Area light source: Single LEDs do not approximate a point source of light giving a spherical light distribution, but rather a lambertiandistribution. So LEDs are difficult to apply to uses needing a spherical light field; however, different fields of light can be manipulated by the application of different optics or "lenses". LEDs cannot provide divergence below a few degrees. In contrast, lasers can emit beams with divergences of 0.2 degrees or less.
Electrical polarity: Unlike incandescent light bulbs, which illuminate regardless of the electrical polarity, LEDs will only light with correct electrical polarity. To automatically match source polarity to LED devices, rectifiers can be used.
Blue hazard: There is a concern that blue LEDs and cool-white LEDs are now capable of exceeding safe limits of the so-called blue-light hazard as defined in eye safety specifications such as ANSI/IESNA RP-27.1–05: Recommended Practice for Photobiological Safety for Lamp and Lamp Systems.
Blue pollution: Because cool-white LEDs with high color temperature emit proportionally more blue light than conventional outdoor light sources such as high-pressure sodium vapor lamps, the strong wavelength dependence of Rayleigh scattering means that cool-white LEDs can cause more light pollution than other light sources. The International Dark-Sky Association discourages using white light sources with correlated color temperature above 3,000 K.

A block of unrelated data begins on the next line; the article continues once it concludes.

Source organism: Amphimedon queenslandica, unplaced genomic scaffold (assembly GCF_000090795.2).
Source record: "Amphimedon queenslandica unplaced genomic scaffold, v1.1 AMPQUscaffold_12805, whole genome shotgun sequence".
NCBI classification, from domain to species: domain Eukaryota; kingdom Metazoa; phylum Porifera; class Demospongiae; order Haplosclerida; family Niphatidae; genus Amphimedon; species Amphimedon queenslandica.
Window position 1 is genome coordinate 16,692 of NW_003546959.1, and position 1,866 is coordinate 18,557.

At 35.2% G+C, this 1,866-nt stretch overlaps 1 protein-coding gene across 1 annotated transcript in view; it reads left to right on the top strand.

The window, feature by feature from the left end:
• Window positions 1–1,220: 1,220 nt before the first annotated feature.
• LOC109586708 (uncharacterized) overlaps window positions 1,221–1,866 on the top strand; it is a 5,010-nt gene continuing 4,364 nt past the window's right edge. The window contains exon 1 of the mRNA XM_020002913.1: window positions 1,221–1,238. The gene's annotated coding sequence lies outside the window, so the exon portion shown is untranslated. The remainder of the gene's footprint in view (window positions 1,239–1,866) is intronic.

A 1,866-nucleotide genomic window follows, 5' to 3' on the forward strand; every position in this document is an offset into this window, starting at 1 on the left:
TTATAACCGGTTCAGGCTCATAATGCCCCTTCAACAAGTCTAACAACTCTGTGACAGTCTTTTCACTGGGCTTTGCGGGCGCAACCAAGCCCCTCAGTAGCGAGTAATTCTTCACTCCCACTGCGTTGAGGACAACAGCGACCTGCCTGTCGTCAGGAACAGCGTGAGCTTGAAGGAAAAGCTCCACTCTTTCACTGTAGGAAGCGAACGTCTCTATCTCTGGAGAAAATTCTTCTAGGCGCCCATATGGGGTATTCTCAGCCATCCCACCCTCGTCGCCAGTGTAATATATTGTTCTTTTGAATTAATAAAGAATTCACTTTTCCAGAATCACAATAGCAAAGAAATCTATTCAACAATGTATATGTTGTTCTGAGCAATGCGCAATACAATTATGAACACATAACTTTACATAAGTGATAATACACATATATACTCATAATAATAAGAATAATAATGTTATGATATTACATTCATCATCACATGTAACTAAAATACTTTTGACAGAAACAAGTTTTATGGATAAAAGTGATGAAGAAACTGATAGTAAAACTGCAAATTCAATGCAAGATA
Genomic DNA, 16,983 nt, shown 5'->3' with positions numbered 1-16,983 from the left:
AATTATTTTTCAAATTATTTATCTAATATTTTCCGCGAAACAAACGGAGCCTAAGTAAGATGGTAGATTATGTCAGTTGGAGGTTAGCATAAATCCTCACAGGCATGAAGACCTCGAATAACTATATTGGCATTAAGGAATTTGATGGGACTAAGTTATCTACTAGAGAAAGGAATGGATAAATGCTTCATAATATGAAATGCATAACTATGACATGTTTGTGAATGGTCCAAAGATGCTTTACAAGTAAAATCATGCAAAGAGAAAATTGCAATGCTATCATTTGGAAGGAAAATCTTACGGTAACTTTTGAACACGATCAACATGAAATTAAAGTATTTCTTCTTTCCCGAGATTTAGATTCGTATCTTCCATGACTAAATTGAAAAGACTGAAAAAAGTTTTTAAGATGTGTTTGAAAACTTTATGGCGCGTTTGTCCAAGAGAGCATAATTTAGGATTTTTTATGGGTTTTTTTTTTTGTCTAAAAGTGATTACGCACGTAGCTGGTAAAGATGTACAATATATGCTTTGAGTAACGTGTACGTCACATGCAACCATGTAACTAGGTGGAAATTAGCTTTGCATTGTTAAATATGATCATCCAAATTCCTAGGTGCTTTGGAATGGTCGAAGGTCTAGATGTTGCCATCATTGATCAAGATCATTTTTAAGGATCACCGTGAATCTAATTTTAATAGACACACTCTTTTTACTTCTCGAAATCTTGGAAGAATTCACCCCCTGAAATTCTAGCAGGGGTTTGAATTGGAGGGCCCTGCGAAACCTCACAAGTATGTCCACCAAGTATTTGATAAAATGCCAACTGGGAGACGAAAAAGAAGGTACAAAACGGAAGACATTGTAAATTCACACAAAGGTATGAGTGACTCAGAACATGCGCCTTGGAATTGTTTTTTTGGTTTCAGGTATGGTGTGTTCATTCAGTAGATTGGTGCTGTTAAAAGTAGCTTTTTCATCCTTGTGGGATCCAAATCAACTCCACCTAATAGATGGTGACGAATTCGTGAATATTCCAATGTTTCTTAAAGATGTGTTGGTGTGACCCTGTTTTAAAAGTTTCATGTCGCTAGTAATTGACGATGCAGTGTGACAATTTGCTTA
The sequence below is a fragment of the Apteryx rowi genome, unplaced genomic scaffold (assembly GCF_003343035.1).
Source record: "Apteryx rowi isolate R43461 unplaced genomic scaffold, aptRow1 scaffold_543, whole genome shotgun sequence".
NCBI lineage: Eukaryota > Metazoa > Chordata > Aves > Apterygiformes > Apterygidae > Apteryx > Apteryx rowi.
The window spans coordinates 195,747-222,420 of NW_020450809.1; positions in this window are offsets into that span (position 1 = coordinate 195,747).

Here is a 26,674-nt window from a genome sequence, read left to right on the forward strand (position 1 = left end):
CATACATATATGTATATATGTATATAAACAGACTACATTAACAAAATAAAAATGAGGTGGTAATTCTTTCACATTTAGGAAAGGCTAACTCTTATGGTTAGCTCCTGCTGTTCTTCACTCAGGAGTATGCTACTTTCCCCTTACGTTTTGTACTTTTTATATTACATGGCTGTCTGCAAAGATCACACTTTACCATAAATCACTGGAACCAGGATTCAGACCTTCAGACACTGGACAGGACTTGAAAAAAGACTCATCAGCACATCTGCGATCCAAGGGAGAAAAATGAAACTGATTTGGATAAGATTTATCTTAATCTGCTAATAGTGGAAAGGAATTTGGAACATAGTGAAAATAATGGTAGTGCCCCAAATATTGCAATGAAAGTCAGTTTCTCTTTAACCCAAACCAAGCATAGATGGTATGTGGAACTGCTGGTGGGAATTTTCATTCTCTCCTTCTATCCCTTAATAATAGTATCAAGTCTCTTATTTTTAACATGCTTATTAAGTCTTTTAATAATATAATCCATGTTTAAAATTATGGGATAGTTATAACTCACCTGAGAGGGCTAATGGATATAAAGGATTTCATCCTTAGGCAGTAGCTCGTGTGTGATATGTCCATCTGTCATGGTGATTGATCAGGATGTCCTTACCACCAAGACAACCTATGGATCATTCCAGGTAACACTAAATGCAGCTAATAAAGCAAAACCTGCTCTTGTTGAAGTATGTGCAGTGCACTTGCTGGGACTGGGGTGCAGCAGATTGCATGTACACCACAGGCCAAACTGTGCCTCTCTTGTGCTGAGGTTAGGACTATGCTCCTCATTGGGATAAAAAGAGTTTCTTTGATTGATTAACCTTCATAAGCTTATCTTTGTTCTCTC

Efficiency droop: The efficiency of LEDs decreases as the electric current increases. Heating also increases with higher currents which compromises the lifetime of the LED. These effects put practical limits on the current through an LED in high power applications.
Impact on insects: LEDs are much more attractive to insects than sodium-vapor lights, so much so that there has been speculative concern about the possibility of disruption to food webs.
Use in winter conditions: Since they do not give off much heat in comparison to traditional electrical lights, LED lights used for traffic control can have snow obscuring them, leading to accidents.